The broadcast network primetime May sweeps kicked off last Thursday. Did anyone notice? Hardly.
Once a mega-competitive month when the Big Four broadcast networks ran all sorts of specials, stunts and miniseries, and aired their best episodes with big-name guest stars, the sweeps are practically non-existent today.
The November sweeps came and went with no fanfare, the February sweeps were a wash because of the Olympics on NBC, and now we’re expecting a trifecta with May.
The sweeps’ heyday wasn’t very long ago, back when the broadcast networks used to flood the trade press and other media with mass promotional releases leading up to program airings, and similarly dole out data each morning crowing about their ratings wins the night before and their superiority during each sweeps month.
The May sweeps during many seasons determined which network won the season in viewers or in the advertiser-desired 18-49 demo rating, important stuff heading into the upfronts, where much ad buying and selling happens for the coming season.
Of course, the purpose of the sweeps was to come up with broadcast network ratings data that the local TV stations could use to sell their own primetime advertising. For years, Nielsen collected and distributed more than two million paper diaries in markets across the country during the sweeps months to gather viewer numbers on the local market level.
However, local people meters have been replacing diaries in the markets, rendering sweeps ratings less important since ratings are available on a year-round basis rather than only from the big three months.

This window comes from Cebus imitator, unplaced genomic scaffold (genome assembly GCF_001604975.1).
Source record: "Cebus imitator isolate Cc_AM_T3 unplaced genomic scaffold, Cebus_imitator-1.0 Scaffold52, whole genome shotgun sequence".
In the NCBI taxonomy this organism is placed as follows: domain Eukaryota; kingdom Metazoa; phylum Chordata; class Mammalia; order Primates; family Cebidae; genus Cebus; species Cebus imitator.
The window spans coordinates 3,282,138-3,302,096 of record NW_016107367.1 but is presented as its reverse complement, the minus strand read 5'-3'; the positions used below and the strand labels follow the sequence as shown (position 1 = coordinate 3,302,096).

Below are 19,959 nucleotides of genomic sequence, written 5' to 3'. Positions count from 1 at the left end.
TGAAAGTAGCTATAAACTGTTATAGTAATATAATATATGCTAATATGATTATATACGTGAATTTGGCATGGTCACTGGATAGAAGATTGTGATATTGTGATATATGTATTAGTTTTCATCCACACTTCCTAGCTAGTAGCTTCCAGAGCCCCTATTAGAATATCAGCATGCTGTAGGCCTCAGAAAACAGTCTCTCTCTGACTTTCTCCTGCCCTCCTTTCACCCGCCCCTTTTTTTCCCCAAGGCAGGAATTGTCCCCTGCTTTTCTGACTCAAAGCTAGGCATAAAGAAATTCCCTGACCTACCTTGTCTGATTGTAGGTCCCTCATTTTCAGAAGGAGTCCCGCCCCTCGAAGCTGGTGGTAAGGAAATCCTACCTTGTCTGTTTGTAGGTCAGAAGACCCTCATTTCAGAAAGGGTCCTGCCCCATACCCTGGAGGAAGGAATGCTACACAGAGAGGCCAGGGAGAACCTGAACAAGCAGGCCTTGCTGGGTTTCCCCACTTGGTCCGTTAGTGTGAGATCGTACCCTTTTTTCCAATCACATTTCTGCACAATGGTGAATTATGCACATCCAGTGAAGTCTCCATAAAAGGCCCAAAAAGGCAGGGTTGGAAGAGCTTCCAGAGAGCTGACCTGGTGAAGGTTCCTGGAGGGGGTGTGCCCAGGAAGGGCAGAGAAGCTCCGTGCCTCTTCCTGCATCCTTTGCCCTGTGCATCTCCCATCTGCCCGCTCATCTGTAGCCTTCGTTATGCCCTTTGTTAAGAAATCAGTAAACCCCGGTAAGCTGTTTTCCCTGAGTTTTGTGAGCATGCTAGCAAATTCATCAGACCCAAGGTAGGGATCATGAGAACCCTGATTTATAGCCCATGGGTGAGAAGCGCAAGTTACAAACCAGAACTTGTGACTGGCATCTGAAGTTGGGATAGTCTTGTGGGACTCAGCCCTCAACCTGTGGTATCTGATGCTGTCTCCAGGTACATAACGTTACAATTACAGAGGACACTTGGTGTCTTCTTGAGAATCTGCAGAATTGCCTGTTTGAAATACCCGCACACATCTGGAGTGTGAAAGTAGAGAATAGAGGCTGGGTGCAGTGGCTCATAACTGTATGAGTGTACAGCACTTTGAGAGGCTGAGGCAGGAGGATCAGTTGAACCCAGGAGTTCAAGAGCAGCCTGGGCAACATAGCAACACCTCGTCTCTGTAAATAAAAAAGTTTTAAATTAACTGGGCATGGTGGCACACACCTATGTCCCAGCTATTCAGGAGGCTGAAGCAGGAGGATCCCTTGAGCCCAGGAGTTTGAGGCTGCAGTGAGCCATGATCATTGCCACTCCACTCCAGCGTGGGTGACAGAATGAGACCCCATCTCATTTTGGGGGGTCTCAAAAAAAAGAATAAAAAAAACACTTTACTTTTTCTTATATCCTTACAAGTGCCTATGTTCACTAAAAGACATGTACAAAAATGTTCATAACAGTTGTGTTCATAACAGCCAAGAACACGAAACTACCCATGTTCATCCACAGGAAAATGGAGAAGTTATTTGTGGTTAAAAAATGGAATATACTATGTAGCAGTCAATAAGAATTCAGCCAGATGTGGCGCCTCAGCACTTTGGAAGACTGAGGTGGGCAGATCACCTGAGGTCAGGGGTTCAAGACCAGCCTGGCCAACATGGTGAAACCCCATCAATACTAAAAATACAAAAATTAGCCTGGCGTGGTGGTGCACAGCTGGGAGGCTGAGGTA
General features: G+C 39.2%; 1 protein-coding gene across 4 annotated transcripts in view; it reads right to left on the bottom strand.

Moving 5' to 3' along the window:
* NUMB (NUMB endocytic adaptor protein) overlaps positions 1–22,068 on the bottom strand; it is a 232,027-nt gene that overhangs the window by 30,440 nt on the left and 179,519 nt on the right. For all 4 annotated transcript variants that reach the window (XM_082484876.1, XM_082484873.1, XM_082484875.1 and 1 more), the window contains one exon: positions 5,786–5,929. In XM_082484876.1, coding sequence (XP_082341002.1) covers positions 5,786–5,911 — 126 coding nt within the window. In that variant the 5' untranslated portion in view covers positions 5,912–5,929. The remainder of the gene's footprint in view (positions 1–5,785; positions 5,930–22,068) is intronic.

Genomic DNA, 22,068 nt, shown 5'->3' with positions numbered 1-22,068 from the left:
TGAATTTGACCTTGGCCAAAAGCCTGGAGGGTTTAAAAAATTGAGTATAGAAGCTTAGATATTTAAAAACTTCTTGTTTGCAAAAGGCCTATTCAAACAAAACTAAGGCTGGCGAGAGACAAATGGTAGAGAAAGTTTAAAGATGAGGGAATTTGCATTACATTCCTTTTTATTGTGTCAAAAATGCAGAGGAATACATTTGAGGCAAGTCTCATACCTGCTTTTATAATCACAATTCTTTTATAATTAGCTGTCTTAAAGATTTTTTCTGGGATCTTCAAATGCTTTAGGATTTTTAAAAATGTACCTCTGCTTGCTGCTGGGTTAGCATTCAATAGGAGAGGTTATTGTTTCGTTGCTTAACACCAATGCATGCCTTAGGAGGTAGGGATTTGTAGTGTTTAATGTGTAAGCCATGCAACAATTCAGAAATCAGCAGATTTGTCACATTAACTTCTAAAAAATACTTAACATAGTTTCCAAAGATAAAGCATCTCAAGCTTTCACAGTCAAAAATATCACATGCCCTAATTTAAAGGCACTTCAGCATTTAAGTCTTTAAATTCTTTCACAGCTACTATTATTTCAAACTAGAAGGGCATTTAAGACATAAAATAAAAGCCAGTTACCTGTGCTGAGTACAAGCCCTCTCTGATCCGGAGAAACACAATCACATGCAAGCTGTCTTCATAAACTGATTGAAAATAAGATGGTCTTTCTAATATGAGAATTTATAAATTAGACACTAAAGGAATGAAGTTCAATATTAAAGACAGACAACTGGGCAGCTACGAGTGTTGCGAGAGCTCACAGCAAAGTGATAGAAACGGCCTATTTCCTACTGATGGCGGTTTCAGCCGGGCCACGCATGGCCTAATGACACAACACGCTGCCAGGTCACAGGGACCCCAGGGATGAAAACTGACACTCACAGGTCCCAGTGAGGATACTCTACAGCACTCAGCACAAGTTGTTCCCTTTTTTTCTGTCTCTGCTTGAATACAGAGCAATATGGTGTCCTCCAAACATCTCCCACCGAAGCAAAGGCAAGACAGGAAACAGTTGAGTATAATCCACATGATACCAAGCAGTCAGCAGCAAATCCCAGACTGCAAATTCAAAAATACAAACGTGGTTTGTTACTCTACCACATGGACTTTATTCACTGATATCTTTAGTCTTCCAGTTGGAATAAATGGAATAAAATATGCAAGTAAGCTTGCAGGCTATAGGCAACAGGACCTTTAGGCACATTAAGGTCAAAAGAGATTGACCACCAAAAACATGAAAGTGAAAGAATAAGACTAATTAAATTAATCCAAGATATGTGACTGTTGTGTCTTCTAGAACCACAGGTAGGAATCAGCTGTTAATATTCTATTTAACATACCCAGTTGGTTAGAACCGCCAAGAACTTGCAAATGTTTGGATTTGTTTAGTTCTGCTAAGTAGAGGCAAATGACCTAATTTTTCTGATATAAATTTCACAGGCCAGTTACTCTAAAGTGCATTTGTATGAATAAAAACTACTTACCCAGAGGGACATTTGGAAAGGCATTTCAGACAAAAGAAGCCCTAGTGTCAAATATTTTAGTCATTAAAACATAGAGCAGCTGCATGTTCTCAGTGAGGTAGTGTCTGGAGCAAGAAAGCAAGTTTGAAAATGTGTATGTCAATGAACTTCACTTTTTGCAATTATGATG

And the broadcast networks seem more preoccupied with trying to program against cable on a season-long basis, rather than saving their best programming for specific sweeps periods.
“With cable programming year-round now instead of just introducing their new and returning series during the summer, the broadcast networks have to compete with cable in every month and not worry about competing with themselves in sweeps months,” says Brad Adgate, senior VP, research at Horizon Media.
Bringing on guest stars during the sweeps was once a big deal, but when the CBS series TheCrazy Ones brought in Pam Dawber, who costarred with series star Robin Williams in Mork & Mindy (1978-82) for an episode, the network aired it not in the May sweeps but on April 10—and good thing, too. The episode drew only 6.9 million viewers and a 1.7 18-49 demo rating, one of the freshman comedy series’ lowest rated episodes of the season.
This past Monday night, Fox ran a repeat episode of drama Bones leading into the season finale of The Following. Bones drew just north of 4 million viewers and barely a 1.0 18-49 demo rating. The Following, Fox’s top-rated drama last season, went out with a whimper, drawing fewer than 5 million viewers.
Also on Monday night at 10 p.m., CBS seemed to concede the time period to first-run episodes of The Blacklist on NBC and Castle on ABC by running a repeat episode of Person of Interest that drew fewer than 5 million viewers, half the total of its two competitors. The sweeps just don’t rate as well in the eyes of the broadcast networks.
“May is now more notable for the end of the broadcast season than for a major competitive sweeps battle among the networks,” Adgate says. “All the sweeps months have pretty much become irrelevant for marketers and the networks.”